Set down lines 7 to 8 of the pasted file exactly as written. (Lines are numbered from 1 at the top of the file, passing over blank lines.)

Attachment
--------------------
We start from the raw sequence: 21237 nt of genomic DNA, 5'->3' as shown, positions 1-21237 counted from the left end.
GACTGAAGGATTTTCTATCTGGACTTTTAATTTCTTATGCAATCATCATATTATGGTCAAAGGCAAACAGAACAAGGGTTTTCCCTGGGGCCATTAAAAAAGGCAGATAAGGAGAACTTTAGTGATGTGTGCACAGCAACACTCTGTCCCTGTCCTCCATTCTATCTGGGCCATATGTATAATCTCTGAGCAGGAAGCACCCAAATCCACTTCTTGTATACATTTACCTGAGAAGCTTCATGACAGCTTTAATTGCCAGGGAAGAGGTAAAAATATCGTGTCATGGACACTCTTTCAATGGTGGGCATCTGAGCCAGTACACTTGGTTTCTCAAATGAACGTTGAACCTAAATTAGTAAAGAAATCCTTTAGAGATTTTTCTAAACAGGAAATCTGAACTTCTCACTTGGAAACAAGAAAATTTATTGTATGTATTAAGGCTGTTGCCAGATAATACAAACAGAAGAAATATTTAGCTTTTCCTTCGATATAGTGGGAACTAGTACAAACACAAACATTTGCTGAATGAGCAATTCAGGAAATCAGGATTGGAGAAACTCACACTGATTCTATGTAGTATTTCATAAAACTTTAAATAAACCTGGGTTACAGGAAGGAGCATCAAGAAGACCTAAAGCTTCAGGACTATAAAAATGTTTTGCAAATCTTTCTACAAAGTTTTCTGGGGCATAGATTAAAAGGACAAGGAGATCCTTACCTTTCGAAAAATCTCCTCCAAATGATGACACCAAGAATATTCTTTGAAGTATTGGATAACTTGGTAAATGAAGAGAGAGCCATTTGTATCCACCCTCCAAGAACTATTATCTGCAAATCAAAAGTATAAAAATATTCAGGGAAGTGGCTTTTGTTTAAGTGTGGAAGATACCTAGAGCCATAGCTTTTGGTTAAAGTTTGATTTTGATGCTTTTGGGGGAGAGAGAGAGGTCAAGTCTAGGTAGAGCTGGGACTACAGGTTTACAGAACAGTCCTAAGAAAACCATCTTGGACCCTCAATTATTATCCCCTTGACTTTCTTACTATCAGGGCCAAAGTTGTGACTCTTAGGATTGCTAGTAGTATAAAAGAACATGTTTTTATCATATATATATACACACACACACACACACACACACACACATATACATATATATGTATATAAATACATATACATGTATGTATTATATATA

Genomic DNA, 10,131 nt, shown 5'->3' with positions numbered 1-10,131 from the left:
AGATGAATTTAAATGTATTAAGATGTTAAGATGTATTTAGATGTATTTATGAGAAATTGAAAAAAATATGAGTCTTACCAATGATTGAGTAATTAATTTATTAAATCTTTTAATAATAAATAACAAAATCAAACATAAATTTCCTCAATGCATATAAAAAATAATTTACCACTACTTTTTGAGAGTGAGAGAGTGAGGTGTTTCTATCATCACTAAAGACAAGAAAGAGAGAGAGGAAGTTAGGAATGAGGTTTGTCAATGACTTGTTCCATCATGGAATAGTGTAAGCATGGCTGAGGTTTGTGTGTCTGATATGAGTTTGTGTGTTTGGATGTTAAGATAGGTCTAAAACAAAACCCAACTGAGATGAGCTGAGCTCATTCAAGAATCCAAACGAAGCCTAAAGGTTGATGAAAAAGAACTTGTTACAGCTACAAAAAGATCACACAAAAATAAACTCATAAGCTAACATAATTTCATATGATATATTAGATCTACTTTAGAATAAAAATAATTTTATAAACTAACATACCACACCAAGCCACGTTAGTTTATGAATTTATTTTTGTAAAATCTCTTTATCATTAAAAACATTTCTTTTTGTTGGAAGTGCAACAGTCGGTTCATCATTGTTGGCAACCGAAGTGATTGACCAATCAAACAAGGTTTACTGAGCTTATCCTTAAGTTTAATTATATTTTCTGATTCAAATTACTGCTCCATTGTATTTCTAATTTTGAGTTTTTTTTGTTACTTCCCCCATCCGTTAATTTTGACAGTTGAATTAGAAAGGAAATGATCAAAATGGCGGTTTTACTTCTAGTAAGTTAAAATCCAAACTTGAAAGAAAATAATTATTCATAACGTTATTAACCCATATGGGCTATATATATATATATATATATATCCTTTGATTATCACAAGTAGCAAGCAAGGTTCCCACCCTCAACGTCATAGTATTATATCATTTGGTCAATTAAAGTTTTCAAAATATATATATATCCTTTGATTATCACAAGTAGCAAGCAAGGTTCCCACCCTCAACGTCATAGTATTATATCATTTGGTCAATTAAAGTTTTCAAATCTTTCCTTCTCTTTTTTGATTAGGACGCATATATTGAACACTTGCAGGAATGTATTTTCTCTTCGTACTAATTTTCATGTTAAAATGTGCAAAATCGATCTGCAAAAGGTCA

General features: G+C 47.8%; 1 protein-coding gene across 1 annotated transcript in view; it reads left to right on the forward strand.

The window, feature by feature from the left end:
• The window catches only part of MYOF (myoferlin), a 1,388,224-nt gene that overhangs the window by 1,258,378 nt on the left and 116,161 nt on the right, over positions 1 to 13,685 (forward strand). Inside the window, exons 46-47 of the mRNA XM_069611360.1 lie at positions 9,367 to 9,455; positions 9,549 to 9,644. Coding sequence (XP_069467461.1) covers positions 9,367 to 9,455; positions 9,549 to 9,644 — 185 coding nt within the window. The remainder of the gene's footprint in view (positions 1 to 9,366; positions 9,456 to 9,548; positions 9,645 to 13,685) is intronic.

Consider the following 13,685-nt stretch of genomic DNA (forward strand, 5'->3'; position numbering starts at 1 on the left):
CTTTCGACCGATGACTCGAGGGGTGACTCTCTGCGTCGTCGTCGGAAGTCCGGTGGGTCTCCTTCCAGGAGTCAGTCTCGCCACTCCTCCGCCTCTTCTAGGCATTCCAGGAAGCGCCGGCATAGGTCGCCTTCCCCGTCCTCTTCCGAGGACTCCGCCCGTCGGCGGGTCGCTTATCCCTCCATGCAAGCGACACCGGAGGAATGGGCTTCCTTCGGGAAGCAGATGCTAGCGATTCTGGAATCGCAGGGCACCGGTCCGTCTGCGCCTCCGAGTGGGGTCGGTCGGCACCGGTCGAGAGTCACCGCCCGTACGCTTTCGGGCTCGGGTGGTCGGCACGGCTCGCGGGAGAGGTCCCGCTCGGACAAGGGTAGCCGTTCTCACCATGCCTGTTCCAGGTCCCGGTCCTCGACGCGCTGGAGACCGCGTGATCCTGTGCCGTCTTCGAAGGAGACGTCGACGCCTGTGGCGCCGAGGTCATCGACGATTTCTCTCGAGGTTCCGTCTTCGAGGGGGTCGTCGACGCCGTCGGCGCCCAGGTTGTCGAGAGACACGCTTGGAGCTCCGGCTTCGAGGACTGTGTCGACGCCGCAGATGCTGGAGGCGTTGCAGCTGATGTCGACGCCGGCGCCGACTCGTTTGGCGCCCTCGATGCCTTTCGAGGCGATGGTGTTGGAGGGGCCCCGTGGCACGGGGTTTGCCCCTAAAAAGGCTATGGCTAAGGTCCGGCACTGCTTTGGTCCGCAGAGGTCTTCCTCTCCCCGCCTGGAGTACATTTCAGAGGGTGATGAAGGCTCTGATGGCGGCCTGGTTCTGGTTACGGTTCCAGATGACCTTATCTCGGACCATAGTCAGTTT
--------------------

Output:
• The window catches only part of MYOF (myoferlin), a 1,388,224-nt gene that overhangs the window by 1,258,378 nt on the left and 116,161 nt on the right, over positions 1 to 13,685 (forward strand). Inside the window, exons 46-47 of the mRNA XM_069611360.1 lie at positions 9,367 to 9,455; positions 9,549 to 9,644. Coding sequence (XP_069467461.1) covers positions 9,367 to 9,455; positions 9,549 to 9,644 — 185 coding nt within the window. The remainder of the gene's footprint in view (positions 1 to 9,366; positions 9,456 to 9,548; positions 9,645 to 13,685) is intronic.

Consider the following 13,685-nt stretch of genomic DNA (forward strand, 5'->3'; position numbering starts at 1 on the left):